Flexible Working in Geriatric Medicine: A Workforce Statement from the British Geriatrics Society

Position statement
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British Geriatrics Society
Date Published:
24 March 2021
Last updated: 
24 March 2021

This BGS position statement sets out the benefits of less than full time (LTFT) working in geriatric medicine for both individuals and organisations, and provides six guiding principles as well as tips for sucessful flexible working.

As an organisation, we wholeheartedly support the ambitions of the National Health Service (NHS) People Plan 2020 to embed flexible working into standard NHS practice in England.1 The NHS in Scotland has published a flexible working policy,2 as have several Health Boards in Wales, such as Hywel Dda University Health Board3 and Powys Teaching Health Board.4 According to our database of members, nearly 100 BGS members (2%) told us when they joined that they work less than full-time (LTFT). It is however important to recognise that LTFT working and flexible working are not synonymous. While LTFT working is included as one approach to flexible working, working arrangements can be flexible in other ways. This document aims to set out how LTFT and flexible working practices can be improved for the benefit of our members and the people they care for. Although this document is aimed at medical members, some themes may be relevant to colleagues from other disciplines. We support flexible working practices across the workforce delivering healthcare for older people.

In this statement we first outline the benefits for individuals and organisations of flexible working before setting out the principles of this statement. The principles are then explored in further detail and are followed by a series of hints and tips for those wishing to work flexibly and those in roles supporting flexible workers.

The right of an employee to request flexible working is enshrined in law. The Flexible Working Regulations 2014 comprise part of the Employment Rights Act 2006 and state that any employee who has worked for an employer for a continuous period of 26 weeks is entitled to make a flexible working request.5 While employers do not have to agree to a request for flexible working, they must consider such requests and if it is not possible, they must respond in writing justifying their reasons why the request has been turned down and giving clear, demonstrable operational reasons why flexible working is not possible. There is a right to appeal for employees who have a flexible working request turned down.6 Flexible working arrangements can enable those who might otherwise be disadvantaged in the workforce to access employment opportunities. These people might include (but are not limited to) staff with a disability or long-term health condition(s), staff returning to work following parental leave or adoption leave and staff with caring responsibilities.7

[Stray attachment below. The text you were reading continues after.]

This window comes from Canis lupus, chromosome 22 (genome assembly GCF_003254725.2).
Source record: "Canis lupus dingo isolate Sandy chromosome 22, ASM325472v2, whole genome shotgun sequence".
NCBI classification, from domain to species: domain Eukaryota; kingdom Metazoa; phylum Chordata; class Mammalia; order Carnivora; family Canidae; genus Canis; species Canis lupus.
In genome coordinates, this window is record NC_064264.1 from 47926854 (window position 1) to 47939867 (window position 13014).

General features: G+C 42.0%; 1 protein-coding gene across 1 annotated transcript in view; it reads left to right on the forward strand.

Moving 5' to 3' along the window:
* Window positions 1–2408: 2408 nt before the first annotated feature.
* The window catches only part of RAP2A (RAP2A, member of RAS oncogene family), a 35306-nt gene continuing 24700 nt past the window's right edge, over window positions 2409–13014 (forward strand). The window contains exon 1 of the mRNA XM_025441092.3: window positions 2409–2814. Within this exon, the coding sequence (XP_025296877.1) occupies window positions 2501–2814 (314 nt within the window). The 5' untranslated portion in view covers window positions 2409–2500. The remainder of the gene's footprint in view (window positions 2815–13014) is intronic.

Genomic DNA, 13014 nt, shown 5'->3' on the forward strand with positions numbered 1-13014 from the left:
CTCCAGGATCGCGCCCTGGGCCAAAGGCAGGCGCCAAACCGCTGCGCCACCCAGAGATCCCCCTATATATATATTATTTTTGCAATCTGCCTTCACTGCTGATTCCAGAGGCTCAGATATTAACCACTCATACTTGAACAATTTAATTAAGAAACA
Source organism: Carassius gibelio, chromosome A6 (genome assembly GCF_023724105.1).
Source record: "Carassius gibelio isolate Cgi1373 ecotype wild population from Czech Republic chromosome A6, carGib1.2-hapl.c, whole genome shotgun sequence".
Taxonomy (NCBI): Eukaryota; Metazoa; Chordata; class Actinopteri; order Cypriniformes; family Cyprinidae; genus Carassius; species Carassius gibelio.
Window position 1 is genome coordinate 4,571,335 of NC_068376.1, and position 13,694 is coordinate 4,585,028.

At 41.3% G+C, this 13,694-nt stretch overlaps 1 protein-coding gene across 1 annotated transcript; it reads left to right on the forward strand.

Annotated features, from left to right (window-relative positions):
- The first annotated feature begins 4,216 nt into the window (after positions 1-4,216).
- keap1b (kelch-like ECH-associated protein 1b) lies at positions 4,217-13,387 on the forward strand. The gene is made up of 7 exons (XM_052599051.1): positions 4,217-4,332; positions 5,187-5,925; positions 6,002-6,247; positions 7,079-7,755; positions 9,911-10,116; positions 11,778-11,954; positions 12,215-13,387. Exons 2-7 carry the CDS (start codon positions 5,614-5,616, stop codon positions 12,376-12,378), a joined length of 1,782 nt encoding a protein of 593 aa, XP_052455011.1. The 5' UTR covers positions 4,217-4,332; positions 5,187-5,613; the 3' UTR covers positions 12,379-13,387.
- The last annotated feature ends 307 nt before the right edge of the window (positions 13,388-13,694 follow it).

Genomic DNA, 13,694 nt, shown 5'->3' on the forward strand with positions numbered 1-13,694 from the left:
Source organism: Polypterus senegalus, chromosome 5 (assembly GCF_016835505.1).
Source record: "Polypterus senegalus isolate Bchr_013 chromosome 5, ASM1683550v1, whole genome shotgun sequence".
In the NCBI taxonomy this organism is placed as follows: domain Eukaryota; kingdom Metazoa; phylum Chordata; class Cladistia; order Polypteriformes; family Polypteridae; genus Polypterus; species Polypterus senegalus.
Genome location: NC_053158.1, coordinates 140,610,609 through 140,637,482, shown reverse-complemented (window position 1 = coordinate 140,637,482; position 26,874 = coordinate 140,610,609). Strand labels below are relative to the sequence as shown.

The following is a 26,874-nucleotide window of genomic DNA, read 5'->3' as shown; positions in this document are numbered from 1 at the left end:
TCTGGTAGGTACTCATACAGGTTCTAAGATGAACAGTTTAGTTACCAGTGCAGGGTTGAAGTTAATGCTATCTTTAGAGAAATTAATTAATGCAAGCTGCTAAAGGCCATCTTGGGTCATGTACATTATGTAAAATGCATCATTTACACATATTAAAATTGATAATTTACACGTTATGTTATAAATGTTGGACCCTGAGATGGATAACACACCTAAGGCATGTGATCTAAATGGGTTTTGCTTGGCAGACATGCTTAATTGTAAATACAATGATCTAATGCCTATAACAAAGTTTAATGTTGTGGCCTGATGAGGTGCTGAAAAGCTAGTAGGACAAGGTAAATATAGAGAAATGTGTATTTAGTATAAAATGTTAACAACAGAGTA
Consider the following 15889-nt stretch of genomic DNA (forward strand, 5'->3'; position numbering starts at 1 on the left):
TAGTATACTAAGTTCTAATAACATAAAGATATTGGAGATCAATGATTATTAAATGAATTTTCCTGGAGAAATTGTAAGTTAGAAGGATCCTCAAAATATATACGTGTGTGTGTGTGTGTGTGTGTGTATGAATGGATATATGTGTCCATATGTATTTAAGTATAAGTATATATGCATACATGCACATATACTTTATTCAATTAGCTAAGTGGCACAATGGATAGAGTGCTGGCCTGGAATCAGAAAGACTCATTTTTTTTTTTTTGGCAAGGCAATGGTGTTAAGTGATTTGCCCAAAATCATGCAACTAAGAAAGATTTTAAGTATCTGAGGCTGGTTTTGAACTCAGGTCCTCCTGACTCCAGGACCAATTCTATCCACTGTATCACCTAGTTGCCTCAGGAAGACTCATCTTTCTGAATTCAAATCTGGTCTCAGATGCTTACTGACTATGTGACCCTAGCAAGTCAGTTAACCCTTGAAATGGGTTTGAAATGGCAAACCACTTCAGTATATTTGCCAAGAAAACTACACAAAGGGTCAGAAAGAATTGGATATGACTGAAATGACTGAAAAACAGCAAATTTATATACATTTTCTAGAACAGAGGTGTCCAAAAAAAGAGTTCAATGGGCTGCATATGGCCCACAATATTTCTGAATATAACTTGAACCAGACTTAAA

Flexible working enables people to have a family life and care for children and other dependents while maintaining a fulfilling career. However, flexible working is not reserved for those with caring responsibilities and employees may wish to work flexibly for a range of reasons including other career commitments such as undertaking research, special projects or professional development programmes or for personal reasons such as pursuing sport or creative activities.

Flexible working helps people to maintain a balance between their work and personal life which is beneficial to mental health. Employees then have more energy and resilience to bring to their clinical role. They are less like to suffer burn-out and are more likely to be satisfied in their work. In addition, flexible working helps to support retention of talent, something that the NHS has struggled with in the past. Between 2011 and 2018, more than 56,000 people stopped working for the NHS in England, citing lack of work life balance as the reason.1 Sometimes these people remain in roles providing healthcare but move to bank or locum work because it offers the flexibility they need.

Flexible working helps to promote diversity in the workforce, particularly by enabling new parents to combine their work and childcare commitments. While flexible working is open to everyone and both mothers and fathers may wish to work flexibly to combine work and parenting, the reality is that women are more likely to take up the option of working flexibly. Offering flexible working can help women returning from maternity leave to return to work in a way that suits them and their child/ren. As well as helping to increase gender parity in the workforce, flexible working can also help older staff members to remain working for longer. People approaching the end of their career may wish to make flexible working requests to reduce their hours or change their working pattern as they move towards retirement.7

  1. Flexible working should be normalised within the NHS. It should be available to all geriatric medicine trainees and consultants without it being viewed as abnormal or exceptional.
  2. Deaneries, NHS Trusts and Health Boards should have flexible working champions and those in senior roles should lead by example.
  3. Staff applying for or returning to work from a period of leave should be supported by their employers to make transitions as straightforward as possible.